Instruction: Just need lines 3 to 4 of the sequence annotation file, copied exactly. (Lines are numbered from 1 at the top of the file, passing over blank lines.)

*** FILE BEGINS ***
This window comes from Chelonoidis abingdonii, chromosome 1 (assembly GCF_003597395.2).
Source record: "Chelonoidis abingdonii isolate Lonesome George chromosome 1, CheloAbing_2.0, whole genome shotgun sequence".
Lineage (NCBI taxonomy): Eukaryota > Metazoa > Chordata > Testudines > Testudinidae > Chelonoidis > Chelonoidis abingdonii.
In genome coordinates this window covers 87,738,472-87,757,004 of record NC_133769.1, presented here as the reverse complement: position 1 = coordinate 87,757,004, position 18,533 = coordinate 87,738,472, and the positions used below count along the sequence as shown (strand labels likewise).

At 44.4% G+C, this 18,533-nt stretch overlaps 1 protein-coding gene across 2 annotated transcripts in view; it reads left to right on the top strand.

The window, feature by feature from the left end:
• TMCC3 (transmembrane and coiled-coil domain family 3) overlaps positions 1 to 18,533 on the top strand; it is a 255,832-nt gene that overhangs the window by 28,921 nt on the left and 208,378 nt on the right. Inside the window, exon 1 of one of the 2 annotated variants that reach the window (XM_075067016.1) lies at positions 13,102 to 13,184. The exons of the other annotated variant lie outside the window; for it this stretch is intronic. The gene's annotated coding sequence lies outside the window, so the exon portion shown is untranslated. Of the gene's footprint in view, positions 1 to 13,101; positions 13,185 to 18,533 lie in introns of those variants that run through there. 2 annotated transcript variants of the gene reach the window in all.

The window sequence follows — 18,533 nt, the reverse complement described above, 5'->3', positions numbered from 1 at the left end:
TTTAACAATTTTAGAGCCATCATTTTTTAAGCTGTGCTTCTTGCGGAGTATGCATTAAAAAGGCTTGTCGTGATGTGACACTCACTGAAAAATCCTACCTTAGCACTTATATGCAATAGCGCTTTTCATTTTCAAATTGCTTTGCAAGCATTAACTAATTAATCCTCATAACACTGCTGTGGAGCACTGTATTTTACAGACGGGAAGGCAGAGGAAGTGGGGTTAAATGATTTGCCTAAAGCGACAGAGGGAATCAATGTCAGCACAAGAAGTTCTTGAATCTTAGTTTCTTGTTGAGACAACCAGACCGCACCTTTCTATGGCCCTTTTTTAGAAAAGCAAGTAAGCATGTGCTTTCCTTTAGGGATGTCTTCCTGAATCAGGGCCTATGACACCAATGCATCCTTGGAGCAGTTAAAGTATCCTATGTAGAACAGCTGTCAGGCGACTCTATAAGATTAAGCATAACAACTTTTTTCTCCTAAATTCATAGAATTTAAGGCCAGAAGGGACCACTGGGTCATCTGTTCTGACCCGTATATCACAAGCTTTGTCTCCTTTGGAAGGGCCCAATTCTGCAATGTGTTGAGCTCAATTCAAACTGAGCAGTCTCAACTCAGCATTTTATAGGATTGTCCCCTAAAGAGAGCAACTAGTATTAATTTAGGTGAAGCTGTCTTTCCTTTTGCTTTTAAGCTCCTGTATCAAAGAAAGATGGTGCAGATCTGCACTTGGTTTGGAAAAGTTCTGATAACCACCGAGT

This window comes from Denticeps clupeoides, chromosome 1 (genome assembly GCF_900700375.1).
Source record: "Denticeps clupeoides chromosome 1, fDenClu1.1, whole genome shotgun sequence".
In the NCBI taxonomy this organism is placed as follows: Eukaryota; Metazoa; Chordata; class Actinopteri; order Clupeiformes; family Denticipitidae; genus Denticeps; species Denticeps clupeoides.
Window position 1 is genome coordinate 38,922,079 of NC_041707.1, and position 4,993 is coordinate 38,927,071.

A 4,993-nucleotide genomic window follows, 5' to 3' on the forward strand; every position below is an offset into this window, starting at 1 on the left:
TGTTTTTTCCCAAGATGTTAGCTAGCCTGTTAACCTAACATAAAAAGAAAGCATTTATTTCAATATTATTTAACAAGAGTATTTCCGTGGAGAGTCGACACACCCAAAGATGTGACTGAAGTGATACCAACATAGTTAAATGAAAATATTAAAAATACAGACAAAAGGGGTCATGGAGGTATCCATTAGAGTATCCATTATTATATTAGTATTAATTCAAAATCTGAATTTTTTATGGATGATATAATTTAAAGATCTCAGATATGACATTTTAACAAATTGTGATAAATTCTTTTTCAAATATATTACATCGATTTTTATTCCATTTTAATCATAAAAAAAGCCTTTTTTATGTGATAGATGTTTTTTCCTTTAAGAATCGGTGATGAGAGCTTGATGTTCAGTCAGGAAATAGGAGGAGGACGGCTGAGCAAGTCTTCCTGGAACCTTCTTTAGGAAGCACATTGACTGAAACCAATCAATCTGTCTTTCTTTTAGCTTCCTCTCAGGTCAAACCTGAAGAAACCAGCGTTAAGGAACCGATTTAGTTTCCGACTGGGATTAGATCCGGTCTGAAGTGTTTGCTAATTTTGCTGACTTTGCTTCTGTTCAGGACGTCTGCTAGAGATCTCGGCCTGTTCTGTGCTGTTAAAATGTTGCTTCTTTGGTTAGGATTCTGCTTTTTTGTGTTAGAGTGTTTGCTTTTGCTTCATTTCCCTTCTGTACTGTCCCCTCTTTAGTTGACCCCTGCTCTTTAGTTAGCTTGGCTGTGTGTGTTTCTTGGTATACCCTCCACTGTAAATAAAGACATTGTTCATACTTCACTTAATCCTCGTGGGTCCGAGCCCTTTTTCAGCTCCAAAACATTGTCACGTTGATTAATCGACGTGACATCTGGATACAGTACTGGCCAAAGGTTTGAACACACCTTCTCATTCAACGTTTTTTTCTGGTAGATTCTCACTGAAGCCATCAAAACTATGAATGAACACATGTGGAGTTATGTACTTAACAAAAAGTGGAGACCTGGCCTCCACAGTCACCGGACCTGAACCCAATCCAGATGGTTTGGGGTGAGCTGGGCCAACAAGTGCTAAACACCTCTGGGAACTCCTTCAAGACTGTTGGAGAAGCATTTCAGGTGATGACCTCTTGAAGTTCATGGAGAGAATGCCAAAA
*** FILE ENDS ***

Lineage (NCBI taxonomy): Eukaryota > Metazoa > Chordata > Testudines > Testudinidae > Chelonoidis > Chelonoidis abingdonii.
In genome coordinates this window covers 87,738,472-87,757,004 of record NC_133769.1, presented here as the reverse complement: position 1 = coordinate 87,757,004, position 18,533 = coordinate 87,738,472, and the positions used below count along the sequence as shown (strand labels likewise).